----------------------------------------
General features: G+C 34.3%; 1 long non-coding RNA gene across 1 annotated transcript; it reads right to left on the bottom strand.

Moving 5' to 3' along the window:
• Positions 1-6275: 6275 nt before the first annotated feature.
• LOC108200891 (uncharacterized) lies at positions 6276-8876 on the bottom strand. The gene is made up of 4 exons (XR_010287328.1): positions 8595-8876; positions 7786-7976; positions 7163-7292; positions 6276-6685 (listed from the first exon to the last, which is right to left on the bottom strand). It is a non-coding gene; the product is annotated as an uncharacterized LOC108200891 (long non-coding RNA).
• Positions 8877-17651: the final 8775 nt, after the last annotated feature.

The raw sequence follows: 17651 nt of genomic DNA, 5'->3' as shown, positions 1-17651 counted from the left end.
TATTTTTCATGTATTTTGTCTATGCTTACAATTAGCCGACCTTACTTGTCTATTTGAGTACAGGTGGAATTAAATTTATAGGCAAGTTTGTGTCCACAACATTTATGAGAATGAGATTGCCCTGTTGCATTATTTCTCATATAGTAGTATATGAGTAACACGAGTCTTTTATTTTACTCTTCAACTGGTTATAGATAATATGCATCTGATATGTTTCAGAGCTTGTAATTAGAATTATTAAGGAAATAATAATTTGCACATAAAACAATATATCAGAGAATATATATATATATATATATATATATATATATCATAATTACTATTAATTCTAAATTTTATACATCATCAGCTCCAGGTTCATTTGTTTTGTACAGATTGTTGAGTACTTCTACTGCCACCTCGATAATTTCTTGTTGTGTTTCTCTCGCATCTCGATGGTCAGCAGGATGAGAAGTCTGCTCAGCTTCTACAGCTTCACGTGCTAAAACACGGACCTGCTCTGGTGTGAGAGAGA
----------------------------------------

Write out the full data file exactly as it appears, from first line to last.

General features: G+C 34.3%; 1 long non-coding RNA gene across 1 annotated transcript; it reads right to left on the bottom strand.

Moving 5' to 3' along the window:
• Positions 1-6275: 6275 nt before the first annotated feature.
• LOC108200891 (uncharacterized) lies at positions 6276-8876 on the bottom strand. The gene is made up of 4 exons (XR_010287328.1): positions 8595-8876; positions 7786-7976; positions 7163-7292; positions 6276-6685 (listed from the first exon to the last, which is right to left on the bottom strand). It is a non-coding gene; the product is annotated as an uncharacterized LOC108200891 (long non-coding RNA).
• Positions 8877-17651: the final 8775 nt, after the last annotated feature.

The raw sequence follows: 17651 nt of genomic DNA, 5'->3' as shown, positions 1-17651 counted from the left end.
TATTTTTCATGTATTTTGTCTATGCTTACAATTAGCCGACCTTACTTGTCTATTTGAGTACAGGTGGAATTAAATTTATAGGCAAGTTTGTGTCCACAACATTTATGAGAATGAGATTGCCCTGTTGCATTATTTCTCATATAGTAGTATATGAGTAACACGAGTCTTTTATTTTACTCTTCAACTGGTTATAGATAATATGCATCTGATATGTTTCAGAGCTTGTAATTAGAATTATTAAGGAAATAATAATTTGCACATAAAACAATATATCAGAGAATATATATATATATATATATATATATATATATCATAATTACTATTAATTCTAAATTTTATACATCATCAGCTCCAGGTTCATTTGTTTTGTACAGATTGTTGAGTACTTCTACTGCCACCTCGATAATTTCTTGTTGTGTTTCTCTCGCATCTCGATGGTCAGCAGGATGAGAAGTCTGCTCAGCTTCTACAGCTTCACGTGCTAAAACACGGACCTGCTCTGGTGTGAGAGAGA